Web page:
Master of Finance vs. MSRED for REIT/REIB Career Post-Grad

How does a 1 year Master of Finance/MSF program compare to a 2 year MBA-Finance program?

My background is non-business and I have been working in commercial construction project mgmt since graduating in May 2012. Looking to pursue REIB/REIT work after grad school and curious which curriculum would offer the greatest ROI.

What about MSRED (Real Estate Dev) vs. MSF?

Comments (14)


The MSF is very specialized so you learn a lot, but the MBA is still the king when it comes to working professionals. If you have 3-5 years of work experience I would suggest you go the MBA route.

An MSF is good for those looking to break into finance, fix a GPA or because you just love finance. Otherwise go the more traditional route.

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Greatest ROI would definitely be an MBA then get a Summer Associate role at an IB and get FT but it depends what you want to do as a career really.


My only concern with going for the MBA now is you can't do an MBA twice. With no pre-MBA finance experience, I've read quite a bit that outlines the resistance one faces in trying to break in post MBA. For this reason, I am question the role of the MSF as an interim graduate degree, where one could work 2-3 years as an RE analyst/capital markets type position and use that newly gained finance experience to pursue a top tier MBA. Does this sound crazy for a non-business undergrad?


I've also been doing some research here as I'm thinking about a similar transition. I can't seem to find the related posts right now, but I think users @"Relinquis" @"re-ib-ny" @"Pinkpoloshorts" have given some good insights into this in the past.

If you look at the top brass or even those at the associate and VP level in REIB, REIT, REPE, you'll see they have backgrounds in finance, are probably CPAs, and probably did not come from RE development. I think an MBA from a top program with a focus in finance would be the best way in. Wharton has a strong real estate program, and even a mentorship program through its Samuel Zell and Robert Lurie Real Estate Center. I don't know how many of these students end up in REIT/REIB/REPE vs development, but I imagine they would have those resources/contacts available to them to get there.


For an example, check out the real estate VPs at Blackstone.


Have you considered development oriented REITs or large developers? Coming from project management, there is probably a solid story you could spin to break in with those companies. What tier MBA/MSF programs would you realistically be eligible to get in to?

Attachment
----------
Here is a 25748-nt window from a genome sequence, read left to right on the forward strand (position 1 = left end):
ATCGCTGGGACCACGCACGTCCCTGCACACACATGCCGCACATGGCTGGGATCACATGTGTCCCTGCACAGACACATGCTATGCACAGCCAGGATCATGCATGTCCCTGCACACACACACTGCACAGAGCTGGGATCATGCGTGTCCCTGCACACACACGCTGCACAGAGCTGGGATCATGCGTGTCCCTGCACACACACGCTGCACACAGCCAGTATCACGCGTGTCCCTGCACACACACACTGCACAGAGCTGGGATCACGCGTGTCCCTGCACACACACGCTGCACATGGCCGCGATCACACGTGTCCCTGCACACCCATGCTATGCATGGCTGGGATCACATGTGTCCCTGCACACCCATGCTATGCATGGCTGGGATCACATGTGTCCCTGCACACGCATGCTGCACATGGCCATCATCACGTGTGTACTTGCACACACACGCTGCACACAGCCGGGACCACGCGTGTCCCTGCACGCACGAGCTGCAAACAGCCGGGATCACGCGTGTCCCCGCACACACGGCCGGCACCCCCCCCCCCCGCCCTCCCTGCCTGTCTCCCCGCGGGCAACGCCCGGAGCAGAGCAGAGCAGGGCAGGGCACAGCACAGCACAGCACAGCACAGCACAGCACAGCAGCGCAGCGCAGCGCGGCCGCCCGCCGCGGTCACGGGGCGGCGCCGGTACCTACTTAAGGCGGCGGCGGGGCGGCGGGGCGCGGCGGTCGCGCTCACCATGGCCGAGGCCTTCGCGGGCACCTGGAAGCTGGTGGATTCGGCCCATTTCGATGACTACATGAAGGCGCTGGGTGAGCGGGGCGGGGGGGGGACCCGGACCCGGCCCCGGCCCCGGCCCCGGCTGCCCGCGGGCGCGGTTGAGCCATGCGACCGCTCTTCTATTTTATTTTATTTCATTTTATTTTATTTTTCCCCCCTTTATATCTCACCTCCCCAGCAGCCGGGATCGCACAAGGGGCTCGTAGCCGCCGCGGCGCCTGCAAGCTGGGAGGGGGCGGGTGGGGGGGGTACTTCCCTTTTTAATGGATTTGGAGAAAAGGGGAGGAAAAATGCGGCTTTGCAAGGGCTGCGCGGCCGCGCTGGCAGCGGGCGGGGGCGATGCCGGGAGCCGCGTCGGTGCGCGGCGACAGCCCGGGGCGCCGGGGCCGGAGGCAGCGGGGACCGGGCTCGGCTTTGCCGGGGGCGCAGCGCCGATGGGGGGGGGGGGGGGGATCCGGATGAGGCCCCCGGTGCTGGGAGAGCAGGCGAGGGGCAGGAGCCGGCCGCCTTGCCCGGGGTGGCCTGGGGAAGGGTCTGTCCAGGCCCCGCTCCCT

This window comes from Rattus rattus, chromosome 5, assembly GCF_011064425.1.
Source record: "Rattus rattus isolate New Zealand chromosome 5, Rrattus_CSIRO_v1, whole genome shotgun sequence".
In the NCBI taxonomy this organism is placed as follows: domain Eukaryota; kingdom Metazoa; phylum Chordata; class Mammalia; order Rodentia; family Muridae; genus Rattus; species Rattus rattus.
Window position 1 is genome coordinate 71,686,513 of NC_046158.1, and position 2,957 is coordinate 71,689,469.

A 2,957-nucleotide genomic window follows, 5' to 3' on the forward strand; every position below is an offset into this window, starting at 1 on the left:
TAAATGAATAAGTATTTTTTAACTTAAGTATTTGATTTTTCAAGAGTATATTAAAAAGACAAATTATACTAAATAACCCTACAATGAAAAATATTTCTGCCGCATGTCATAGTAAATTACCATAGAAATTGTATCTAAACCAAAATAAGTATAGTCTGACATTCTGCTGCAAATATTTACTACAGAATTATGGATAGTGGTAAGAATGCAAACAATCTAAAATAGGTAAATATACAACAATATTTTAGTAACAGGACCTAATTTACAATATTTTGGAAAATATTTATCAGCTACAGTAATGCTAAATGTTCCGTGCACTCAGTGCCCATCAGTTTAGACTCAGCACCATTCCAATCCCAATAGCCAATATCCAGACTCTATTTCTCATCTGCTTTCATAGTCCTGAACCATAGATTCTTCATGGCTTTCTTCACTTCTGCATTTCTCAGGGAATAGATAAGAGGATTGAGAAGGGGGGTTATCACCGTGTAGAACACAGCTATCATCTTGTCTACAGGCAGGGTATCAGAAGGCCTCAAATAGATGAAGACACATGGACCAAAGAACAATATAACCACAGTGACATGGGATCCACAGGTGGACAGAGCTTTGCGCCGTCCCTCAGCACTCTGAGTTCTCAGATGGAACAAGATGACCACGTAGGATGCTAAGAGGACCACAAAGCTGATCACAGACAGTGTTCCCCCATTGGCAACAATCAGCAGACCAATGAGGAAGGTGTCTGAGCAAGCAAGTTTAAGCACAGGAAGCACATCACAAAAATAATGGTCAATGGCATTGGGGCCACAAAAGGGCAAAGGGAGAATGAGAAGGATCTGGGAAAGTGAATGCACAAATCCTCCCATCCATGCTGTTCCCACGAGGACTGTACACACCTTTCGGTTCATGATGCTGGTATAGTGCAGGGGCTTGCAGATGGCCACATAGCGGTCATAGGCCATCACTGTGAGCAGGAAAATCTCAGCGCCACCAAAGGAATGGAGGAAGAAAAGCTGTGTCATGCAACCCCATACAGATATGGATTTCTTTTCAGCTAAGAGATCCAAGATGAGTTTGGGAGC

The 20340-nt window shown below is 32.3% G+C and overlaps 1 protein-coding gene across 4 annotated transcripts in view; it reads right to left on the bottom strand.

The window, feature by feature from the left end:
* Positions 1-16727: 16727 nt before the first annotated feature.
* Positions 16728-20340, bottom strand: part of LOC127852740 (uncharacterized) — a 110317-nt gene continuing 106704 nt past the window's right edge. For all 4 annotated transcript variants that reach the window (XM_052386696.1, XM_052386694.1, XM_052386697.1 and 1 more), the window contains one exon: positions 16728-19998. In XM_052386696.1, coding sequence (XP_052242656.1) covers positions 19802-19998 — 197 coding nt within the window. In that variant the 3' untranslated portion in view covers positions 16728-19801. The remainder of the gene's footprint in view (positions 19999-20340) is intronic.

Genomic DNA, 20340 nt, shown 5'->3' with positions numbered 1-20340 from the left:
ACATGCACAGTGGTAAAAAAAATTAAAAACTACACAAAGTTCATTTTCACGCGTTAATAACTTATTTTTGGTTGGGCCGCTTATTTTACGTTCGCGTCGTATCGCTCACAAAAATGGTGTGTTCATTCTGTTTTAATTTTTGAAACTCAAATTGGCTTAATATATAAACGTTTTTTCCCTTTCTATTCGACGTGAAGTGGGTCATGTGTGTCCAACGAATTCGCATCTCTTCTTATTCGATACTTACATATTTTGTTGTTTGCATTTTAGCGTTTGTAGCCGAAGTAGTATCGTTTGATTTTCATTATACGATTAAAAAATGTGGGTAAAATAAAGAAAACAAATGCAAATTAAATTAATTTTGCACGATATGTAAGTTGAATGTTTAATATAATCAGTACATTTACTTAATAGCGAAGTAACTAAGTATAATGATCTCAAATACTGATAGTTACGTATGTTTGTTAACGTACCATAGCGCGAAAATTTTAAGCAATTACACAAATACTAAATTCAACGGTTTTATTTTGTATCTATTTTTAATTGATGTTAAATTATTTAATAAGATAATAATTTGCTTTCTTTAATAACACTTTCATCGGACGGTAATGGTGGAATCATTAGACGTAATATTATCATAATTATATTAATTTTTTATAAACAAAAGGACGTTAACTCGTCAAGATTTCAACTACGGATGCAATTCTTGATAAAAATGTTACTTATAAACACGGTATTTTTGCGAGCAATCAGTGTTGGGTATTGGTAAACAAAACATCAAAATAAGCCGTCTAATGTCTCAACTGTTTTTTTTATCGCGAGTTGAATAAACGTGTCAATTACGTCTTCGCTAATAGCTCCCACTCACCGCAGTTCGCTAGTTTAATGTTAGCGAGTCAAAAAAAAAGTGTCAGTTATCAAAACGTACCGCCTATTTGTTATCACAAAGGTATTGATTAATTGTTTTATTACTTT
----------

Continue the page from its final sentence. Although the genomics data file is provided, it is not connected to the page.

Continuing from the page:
Crazy Lloyd Braun:

Have you considered development oriented REITs or large developers? Coming from project management, there is probably a solid story you could spin to break in with those companies. What tier MBA/MSF programs would you realistically be eligible to get in to?

Those are the types of companies I feel my skill set matches most closely with. MSF was an idea; I'm in Arizona and ASU offers an MSF which I could see doing along with some RE finance internship if possible. Majority opinion has said MBA. MSRED programs catch my eye too.

I'm mid-GMAT prep but I plan to apply to the following (assuming 700+ GMAT):
--1 year MSRED/MRED programs: Columbia, MIT, USC
--2 year MBA RE/Finance - UC Berkeley (Haas), UCLA (Ziman), NYU (Stern)

ASU is in state, UT Austin is #17 US News, but for the cost I plan to go to the best school I can get into :/


@"Crazy Lloyd Braun" was admitted into USC Marshall and UT McCombs last week. Sorry for the long delay--waiting to hear from UCLA Anderson, UNC Kenan-Flagler, and Columbia. Would targeting a REIB summer internship provide the most benefit for career prospects post grad? I like development and investment and would like to work for a well capitalized PERE firm doing development deals someday.


Congrats. You should try to do the dual MBA/MSRE at USC if possible... I would target REIB.


REIB out of bschool, you make bank.


@odog808 how does one pursue REIB out of b school and end up doing development? Would like to do small urban mixed use projects someday


I haven't worked in REIB but I know total comp can be very good in this market for associates post-MBA for a top tier REIB. However, you will be seen as overhead and not sure how much job security that is in a downturn.

Hypothetically, I would make the transition from REIB to development by:
1) touting my firm grasp of markets, players, deals, capital markets, relationships. Associate level you would probably be more behind the scenes with most of the client interaction at the VP and SVP level.
2) there a couple thoughts about REIB since I see firms doing project level brokering and the portfolio sale broker dealer type work, recapitalizations, bond issuance on the corporate level. That's pretty diverse. So I'll just focus more on the property level transactions that is closer to brokerage.
3) I would work for a development company that values financial modeling skills. That's your in. These types of firms will mold you into a developer over time. You want to work for a firm that does not just pay lip service in making you into a developer. Many development firms are very siloed with acquisitions, entitlements, construction, operations, capital markets, and dispositions all handed off. You want to work for a firm where development controls everything. Many of the big REITs are structured like this (silos).


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